To William Taylor1

September 6, 1906.
Mr. W. S. Taylor,
563 Harrison Ave., Kankakee, Ill.
Dear Sir and Brother:
Your favor of September 2nd2 to hand and contents noted.
In reply would say, that I believe that it is to the best interests of our movement that our members and friends who live in Congressman Cannon's district should be the best judge as to who they should vote for. It is not necessary for me to say to you that there is no greater enemy to organized labor in the present Congress than this same Mr. Cannon. He has been openly charged on the floor of Congress in making up the committees, so that no measures could pass that did not have his favorable endorsement. You, of course, are aware of his position as to our Anti-Injunction Bill, the Compulsory Pilotage Bill, and also our Eight Hour Bill. At the present time he is in the state of Maine doing his utmost to re-elect a man to Congress, who has at every opportunity gone out of his way to oppose any and all labor measures that had been advocated there.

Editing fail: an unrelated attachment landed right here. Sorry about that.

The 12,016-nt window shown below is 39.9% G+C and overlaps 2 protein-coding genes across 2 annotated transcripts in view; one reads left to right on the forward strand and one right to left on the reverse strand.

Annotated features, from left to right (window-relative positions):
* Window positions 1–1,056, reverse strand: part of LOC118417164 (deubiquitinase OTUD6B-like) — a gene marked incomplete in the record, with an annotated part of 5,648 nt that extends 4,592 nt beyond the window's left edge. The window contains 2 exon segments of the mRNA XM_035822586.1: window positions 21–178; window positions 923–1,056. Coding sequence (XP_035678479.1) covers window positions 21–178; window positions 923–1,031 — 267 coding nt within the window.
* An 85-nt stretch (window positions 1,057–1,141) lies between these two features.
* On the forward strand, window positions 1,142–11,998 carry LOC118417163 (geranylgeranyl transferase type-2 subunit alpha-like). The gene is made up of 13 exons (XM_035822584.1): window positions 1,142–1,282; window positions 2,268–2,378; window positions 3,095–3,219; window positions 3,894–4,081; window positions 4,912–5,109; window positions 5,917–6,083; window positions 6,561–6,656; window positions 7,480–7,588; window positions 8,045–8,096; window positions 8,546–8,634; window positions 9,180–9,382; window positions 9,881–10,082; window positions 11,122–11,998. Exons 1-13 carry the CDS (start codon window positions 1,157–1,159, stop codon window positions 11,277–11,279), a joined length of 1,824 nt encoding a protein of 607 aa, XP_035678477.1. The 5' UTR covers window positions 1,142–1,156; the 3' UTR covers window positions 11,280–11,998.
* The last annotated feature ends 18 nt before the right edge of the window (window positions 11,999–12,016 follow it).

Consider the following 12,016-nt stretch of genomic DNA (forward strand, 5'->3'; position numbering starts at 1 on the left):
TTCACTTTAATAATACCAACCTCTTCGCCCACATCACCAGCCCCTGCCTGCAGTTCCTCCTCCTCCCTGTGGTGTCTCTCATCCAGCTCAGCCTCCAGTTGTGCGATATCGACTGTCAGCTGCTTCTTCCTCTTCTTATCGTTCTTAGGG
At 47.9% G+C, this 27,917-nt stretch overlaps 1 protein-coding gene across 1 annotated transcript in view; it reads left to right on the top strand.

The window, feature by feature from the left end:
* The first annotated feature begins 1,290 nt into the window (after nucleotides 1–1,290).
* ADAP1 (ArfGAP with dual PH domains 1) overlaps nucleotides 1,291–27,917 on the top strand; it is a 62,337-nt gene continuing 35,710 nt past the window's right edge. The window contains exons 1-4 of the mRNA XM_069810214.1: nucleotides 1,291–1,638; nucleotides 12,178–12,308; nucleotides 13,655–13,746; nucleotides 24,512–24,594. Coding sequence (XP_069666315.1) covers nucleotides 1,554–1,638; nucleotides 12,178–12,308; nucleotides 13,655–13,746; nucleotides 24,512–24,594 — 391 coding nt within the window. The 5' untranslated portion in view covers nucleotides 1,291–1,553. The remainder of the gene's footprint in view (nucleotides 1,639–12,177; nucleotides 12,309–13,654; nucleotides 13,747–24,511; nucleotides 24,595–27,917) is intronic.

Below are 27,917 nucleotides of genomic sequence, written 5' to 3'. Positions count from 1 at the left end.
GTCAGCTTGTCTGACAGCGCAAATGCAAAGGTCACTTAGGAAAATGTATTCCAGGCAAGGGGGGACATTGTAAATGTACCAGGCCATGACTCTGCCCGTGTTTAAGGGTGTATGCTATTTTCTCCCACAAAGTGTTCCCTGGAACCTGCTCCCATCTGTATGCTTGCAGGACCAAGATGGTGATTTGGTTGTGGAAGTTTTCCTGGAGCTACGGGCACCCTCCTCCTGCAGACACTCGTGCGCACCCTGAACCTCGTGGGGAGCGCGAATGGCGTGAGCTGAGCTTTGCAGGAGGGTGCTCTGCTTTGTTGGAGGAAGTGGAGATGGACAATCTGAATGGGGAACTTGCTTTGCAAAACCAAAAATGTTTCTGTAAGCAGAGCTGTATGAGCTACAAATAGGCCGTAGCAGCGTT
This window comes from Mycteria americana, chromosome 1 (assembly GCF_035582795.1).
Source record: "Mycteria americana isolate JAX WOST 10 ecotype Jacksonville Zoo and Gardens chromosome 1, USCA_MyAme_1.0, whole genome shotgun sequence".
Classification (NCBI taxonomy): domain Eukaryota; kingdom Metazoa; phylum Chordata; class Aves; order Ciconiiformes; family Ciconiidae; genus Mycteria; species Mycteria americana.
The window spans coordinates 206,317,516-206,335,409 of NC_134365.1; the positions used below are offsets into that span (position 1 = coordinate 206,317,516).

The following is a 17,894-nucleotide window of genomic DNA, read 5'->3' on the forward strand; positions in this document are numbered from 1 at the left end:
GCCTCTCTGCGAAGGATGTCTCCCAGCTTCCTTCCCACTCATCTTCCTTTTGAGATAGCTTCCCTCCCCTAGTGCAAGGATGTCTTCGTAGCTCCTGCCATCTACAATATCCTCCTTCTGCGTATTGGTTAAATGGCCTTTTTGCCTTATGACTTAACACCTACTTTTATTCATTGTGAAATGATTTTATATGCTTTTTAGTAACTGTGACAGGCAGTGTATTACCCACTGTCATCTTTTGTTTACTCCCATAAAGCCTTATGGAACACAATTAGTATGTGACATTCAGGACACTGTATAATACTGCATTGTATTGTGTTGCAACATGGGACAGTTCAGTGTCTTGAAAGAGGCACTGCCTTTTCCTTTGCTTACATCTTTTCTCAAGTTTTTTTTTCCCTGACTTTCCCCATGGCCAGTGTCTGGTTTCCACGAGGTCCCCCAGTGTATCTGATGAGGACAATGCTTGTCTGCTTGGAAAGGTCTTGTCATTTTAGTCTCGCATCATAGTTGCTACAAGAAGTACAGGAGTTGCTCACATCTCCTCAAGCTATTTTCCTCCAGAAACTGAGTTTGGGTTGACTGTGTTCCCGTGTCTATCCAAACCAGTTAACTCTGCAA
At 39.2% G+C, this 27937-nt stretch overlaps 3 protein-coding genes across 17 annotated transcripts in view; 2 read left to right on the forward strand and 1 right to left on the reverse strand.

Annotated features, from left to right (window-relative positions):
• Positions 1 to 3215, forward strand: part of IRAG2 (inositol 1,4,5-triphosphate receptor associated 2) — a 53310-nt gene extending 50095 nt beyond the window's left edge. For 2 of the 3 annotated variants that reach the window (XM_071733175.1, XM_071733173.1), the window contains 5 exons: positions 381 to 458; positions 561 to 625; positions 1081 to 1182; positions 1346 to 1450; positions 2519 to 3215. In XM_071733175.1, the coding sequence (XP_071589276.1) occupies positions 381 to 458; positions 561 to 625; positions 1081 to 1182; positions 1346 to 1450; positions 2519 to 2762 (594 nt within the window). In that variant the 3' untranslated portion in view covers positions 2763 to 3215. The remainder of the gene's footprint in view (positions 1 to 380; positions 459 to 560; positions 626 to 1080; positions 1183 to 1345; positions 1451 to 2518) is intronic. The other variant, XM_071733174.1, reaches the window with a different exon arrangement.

I am aware that the Socialists in that district have named a union miner3 for Congress. Our position is and has been that wherever it was possible, to elect a man to the halls of Congress who is a union man, with a union card in his pocket. If you have a copy of the Congressional Record at hand, you will find on perusing it that there are many members in the present Congress, many of whom have invariably opposed our measures, that were elected by very small pluralities, and had our members and friends presented a united instead of a divided front, the result would have been different. Every honorable effort should be made by our members and friends to get together and use their united forces for the purpose of defeating this open and avowed enemy of Labor, Uncle Joe Cannon.4
With kind regards, I am,
Fraternally yours, Saml Gompers.
President American Federation of Labor.

TLpS, reel 103, vol. 115, pp. 280-81, SG Letterbooks, DLC.
1. William S. Taylor was a member of United Brotherhood of Carpenters and Joiners of America 496 of Kankakee, Ill.
2. Taylor to SG, Sept. 2, 1906, Files of the Office of the President, General Correspondence, reel 62, frames 132-34, AFL Records.
3. John H. Walker of Danville, Ill., was president of United Mine Workers of America District 12. (See glossary.)
4. The Socialist Party nominated Walker to oppose Joseph Cannon, and the Democratic party nominated Charles G. Taylor. The Danville Trades and Labor Council and the Illinois State Federation of Labor both endorsed Walker, and the AFL sent several organizers to assist him during the campaign, but Cannon won reelection.